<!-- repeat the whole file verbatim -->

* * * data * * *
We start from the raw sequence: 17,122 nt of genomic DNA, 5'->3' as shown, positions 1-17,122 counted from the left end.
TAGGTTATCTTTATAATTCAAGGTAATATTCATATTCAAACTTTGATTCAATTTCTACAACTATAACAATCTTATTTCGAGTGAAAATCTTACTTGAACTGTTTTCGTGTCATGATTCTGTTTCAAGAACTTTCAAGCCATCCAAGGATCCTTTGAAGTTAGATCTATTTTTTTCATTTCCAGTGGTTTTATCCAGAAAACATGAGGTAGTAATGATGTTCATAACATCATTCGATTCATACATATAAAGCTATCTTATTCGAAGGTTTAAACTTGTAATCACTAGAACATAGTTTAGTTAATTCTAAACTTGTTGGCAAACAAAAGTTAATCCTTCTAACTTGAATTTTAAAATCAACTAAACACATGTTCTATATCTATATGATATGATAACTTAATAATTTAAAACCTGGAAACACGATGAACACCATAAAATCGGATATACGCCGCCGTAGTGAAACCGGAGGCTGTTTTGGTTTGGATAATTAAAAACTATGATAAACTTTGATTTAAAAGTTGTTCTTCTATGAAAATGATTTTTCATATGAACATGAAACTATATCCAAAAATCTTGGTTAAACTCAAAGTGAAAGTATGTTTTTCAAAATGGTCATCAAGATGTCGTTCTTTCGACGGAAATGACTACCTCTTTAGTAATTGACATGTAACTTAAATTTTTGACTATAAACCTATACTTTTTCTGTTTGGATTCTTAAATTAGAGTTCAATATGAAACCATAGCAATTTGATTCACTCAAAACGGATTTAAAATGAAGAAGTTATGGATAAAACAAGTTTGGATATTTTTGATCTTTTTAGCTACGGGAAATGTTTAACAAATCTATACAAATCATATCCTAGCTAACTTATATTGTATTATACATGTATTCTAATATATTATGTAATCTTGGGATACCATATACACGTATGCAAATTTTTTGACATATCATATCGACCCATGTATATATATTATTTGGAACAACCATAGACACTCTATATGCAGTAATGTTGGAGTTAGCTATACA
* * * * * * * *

We start from the raw sequence: 17,122 nt of genomic DNA, 5'->3' as shown, positions 1-17,122 counted from the left end.
TAGGTTATCTTTATAATTCAAGGTAATATTCATATTCAAACTTTGATTCAATTTCTACAACTATAACAATCTTATTTCGAGTGAAAATCTTACTTGAACTGTTTTCGTGTCATGATTCTGTTTCAAGAACTTTCAAGCCATCCAAGGATCCTTTGAAGTTAGATCTATTTTTTTCATTTCCAGTGGTTTTATCCAGAAAACATGAGGTAGTAATGATGTTCATAACATCATTCGATTCATACATATAAAGCTATCTTATTCGAAGGTTTAAACTTGTAATCACTAGAACATAGTTTAGTTAATTCTAAACTTGTTGGCAAACAAAAGTTAATCCTTCTAACTTGAATTTTAAAATCAACTAAACACATGTTCTATATCTATATGATATGATAACTTAATAATTTAAAACCTGGAAACACGATGAACACCATAAAATCGGATATACGCCGCCGTAGTGAAACCGGAGGCTGTTTTGGTTTGGATAATTAAAAACTATGATAAACTTTGATTTAAAAGTTGTTCTTCTATGAAAATGATTTTTCATATGAACATGAAACTATATCCAAAAATCTTGGTTAAACTCAAAGTGAAAGTATGTTTTTCAAAATGGTCATCAAGATGTCGTTCTTTCGACGGAAATGACTACCTCTTTAGTAATTGACATGTAACTTAAATTTTTGACTATAAACCTATACTTTTTCTGTTTGGATTCTTAAATTAGAGTTCAATATGAAACCATAGCAATTTGATTCACTCAAAACGGATTTAAAATGAAGAAGTTATGGATAAAACAAGTTTGGATATTTTTGATCTTTTTAGCTACGGGAAATGTTTAACAAATCTATACAAATCATATCCTAGCTAACTTATATTGTATTATACATGTATTCTAATATATTATGTAATCTTGGGATACCATATACACGTATGCAAATTTTTTGACATATCATATCGACCCATGTATATATATTATTTGGAACAACCATAGACACTCTATATGCAGTAATGTTGGAGTTAGCTATACA